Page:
Ten years ago or so, the technical death metal label of the moment was Pennsylvania’s Willowtip Records, who put out brilliant albums by Arsis, Illogicist, Malignancy, Neuraxis, and Spawn of Possession, as well as Necrophagist‘s breathtaking debut, Onset of Putrefaction. In the years since, the genre has continued to expand (while remaining an extremely limited-audience phenomenon, of course), and various acts have emerged on various imprints, but nobody’s really tried to dominate the genre in that way since. Well, if their activity over the last few years is any indication, Unique Leader Records, from California, are making a serious play for the underground death metal throne.

Internal Suffering, originally from Colombia but now based in Madrid, are celebrating their 20th anniversary with the release of their upcoming fifth album, Cyclonic Void of Power (pre-order it from Amazon). What sets them apart, lyrically, is their obsession with the Cthulhu mythos as delineated in the short stories of H.P. Lovecraft—their songs are filled with references to the Elder Gods and the imminent destruction of mankind by implacable beings from beyond. Of course, this is death metal, so you’ll only know that if you read the lyrics; it all just sounds like guttural roaring and growling. It’s impossible to even know if frontman Fabio Marin—one of two founding members, along with bassist Andrés Garcia—is singing in English or Spanish. (Though the title of the last track, “Orbitas Ancestrales de Poder,” could be a hint.) He’s got a good voice, by death metal standards, somewhere between Cannibal Corpse‘s George “Corpsegrinder” Fisher and Deicide‘s Glen Benton, his ability to shift between a low gurgling roar and a blast-furnace like exhale-bellow particularly indebted to the latter man. But as always with death metal, the music is the point. Guitarist Diego Alonso whips up a minor tornado of riffs and high-speed zipping squeals, shifting seamlessly from low-end rumbles to mid-range table-saw sounds as Garcia and drummer Wilson Henao keep the music grounded and drive it forward, respectively. He doesn’t solo often; when he does, it’s a quick squiggling ejaculation, over almost as soon as it begins.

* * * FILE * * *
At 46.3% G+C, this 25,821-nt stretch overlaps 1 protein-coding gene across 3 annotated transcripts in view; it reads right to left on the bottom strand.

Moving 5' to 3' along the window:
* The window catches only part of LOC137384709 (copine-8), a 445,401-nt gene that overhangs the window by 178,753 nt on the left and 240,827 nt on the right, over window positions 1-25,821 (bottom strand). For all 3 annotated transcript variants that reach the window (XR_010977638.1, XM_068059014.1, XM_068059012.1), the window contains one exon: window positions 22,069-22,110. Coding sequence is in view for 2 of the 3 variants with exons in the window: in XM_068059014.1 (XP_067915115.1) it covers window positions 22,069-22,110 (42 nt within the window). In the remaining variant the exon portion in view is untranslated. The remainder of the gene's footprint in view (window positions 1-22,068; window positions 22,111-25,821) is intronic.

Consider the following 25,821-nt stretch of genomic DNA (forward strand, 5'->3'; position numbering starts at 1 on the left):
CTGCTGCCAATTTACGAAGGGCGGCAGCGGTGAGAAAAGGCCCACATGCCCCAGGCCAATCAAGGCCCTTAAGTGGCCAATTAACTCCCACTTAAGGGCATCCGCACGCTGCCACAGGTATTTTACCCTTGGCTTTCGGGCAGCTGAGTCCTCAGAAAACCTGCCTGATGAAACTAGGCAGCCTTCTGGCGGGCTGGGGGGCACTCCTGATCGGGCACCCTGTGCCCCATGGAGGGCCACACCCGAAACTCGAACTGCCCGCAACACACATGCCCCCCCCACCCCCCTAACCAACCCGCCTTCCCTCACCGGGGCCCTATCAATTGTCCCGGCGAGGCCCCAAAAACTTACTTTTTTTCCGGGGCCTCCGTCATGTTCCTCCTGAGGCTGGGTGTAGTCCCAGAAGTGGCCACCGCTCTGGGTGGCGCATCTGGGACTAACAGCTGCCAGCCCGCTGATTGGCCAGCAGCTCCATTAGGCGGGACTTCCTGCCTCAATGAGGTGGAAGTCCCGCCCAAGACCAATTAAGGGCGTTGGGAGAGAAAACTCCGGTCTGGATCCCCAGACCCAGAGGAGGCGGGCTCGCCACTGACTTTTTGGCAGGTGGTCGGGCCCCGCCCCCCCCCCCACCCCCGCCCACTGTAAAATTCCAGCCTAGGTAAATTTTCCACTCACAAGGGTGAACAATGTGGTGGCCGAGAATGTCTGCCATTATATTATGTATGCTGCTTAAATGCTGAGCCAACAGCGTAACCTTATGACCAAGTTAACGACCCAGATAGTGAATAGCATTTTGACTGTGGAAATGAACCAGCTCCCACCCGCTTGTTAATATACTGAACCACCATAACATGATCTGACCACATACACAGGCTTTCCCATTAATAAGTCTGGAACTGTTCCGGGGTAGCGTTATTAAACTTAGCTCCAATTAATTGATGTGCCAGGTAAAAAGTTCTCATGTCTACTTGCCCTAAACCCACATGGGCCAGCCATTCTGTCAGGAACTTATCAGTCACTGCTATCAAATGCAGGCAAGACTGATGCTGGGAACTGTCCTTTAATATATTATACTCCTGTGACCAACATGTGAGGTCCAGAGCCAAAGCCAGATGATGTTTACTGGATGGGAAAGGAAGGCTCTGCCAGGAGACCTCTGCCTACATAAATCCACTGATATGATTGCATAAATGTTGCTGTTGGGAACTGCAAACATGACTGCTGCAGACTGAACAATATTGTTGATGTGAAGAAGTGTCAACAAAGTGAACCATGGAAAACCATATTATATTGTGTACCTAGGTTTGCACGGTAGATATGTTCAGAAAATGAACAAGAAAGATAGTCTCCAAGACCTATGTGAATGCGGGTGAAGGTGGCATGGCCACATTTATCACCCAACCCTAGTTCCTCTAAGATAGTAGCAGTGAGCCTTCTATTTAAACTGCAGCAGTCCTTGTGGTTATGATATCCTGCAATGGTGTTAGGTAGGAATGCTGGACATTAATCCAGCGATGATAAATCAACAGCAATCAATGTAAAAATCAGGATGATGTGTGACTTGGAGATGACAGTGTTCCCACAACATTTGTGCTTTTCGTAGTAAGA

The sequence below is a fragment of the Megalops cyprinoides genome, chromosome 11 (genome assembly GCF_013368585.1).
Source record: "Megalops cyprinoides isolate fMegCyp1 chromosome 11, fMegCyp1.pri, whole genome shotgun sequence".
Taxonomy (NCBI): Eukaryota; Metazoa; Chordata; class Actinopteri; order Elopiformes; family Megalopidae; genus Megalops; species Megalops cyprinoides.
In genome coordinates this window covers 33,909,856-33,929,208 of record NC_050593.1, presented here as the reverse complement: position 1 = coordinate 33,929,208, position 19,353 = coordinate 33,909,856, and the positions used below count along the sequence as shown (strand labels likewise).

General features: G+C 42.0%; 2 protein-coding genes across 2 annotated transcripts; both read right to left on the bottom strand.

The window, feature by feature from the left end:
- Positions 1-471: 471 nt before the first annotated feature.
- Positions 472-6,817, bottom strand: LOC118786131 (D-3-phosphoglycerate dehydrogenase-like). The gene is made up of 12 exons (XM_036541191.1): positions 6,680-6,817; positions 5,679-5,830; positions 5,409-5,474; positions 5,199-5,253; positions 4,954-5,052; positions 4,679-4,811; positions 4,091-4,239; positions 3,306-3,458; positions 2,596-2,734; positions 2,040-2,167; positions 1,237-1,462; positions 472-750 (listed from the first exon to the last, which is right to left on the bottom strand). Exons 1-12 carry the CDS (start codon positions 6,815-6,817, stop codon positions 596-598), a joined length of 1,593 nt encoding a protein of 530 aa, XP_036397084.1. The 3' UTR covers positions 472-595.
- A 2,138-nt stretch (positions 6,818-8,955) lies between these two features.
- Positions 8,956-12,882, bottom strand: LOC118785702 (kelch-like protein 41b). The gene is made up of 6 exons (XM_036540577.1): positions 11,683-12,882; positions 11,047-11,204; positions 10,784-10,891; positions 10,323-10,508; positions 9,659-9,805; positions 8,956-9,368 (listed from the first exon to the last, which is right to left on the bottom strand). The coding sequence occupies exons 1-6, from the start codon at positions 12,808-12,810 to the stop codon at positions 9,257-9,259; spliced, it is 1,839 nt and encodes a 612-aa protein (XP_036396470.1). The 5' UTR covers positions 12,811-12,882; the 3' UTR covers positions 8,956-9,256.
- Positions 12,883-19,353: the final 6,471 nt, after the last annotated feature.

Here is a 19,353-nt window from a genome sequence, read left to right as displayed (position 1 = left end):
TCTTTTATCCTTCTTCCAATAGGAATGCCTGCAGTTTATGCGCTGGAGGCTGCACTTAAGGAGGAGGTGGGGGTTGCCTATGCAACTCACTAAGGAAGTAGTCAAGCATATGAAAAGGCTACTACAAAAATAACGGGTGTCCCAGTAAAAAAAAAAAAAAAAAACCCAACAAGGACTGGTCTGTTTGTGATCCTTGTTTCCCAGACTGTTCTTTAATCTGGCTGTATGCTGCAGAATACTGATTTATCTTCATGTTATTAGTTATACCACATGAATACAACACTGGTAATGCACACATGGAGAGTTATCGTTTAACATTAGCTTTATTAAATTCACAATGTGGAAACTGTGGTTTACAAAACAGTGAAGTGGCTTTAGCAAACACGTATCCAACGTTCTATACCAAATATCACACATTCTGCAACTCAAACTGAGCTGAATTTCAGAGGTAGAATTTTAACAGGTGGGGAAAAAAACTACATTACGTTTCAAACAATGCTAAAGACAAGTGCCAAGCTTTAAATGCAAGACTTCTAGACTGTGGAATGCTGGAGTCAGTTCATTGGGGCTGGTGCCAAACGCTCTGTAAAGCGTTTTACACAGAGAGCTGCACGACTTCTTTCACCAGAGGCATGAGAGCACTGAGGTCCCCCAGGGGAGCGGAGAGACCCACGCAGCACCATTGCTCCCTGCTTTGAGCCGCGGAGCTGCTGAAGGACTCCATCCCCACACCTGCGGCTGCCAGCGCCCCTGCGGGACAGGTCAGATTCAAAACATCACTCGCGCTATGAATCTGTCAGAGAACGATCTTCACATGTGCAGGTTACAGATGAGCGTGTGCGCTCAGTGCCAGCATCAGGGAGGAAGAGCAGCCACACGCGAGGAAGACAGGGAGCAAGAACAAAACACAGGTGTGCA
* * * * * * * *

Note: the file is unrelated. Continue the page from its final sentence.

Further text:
Omnihility, from Eugene, Oregon, released their third album, Dominion of Misery, in February. (Get it from Amazon.) It kicks off with a horror-movie intro, performed by guest keyboardist Nick Superchi, aka OldNick of Ceremonial Castings, but their actual songs have none of that moody, haunted vibe. They’re blindingly fast, the machine-gun kick drum and jackhammer snare of Steve Crum surprisingly loud in the mix; guitarist Dan Rabago combines inhuman riffing and squealing solos, but bassist Isamu Sato (formerly of Yob) has to struggle to make his presence felt—he’s so locked in with Rabago, you just have to take it on faith that there is a bass at all. He’s not exactly demanding a place in the spotlight the way, say, Linus Klausenitzer of Obscura would. Sato labors in service of the riff. Vocalist John Kurzejeski has an authoritative bark, but never screams or does anything else to try and take over the song the way vocalists in more conventional rock bands do. He’s delivering lyrics because they’re a requirement (and with titles like “Immaculate Deception,” “Reflections in Blood,” and “Dead Eden,” it’s unlikely that they’re worthy of investigation), so why shouldn’t he just sink into the middle of the barrage? The album’s ultimate value is in its relentless fury—if you’re in the mood to be battered around for 40 minutes or so, Omnihility are here for you.

The second album by Russia’s Katalepsy (that’s them in the photo above), Gravenous Hour, came out last week. (Get it from Amazon.) Despite being every bit as mechanistic and aggressive as the Omnihility and Internal Suffering albums, it has a slightly more organic feel. Drummer Evgeny Novikov sounds like he’s playing an actual kit—except for the triggered kick drums, which erupt faster than any human foot could ever strike—and guitarists Anton Garasiev and Dmitry (no last name) have a wide variety of approaches at their command, including head-down hardcore-style riffing, intricate progressive metal gyrations, and carefully layered harmonics. Whoever’s playing the solos is capable of shifting seamlessly from almost psychedelic wah-wah screams to blipping video-game-esque sound effects, too, which is always cool. And bassist Anatoly Shishilov is prominent in the mix, frequently throwing in little fretless-sounding ornamental phrases that take the music in the jazz-fusion direction heard on classic 1990s albums by Atheist, Death, Pestilence, et al., as well as newer efforts by Obscura, Job For a Cowboy, and others. Of the three bands reviewed here, Katalepsy are the most satisfying by far—their combination of floor-punching aggression and fluid melodic extrapolation is death metal at its best. If they had a better vocalist, they’d be a top-tier act, but Igor Filimontsev is one more thick-necked bellower. Ultimately, it’s a shame that a genre that allows for so much exploration on the instrumental side keeps its vocalists on such a short leash, but it’s unlikely to change anytime soon.

Death metal is always going to be an acquired taste, and technical death metal’s appeal is even narrower. Unique Leader are to be commended for supporting such a resolutely unmarketable genre, especially if their releases continue to be of this quality.

Phil Freeman

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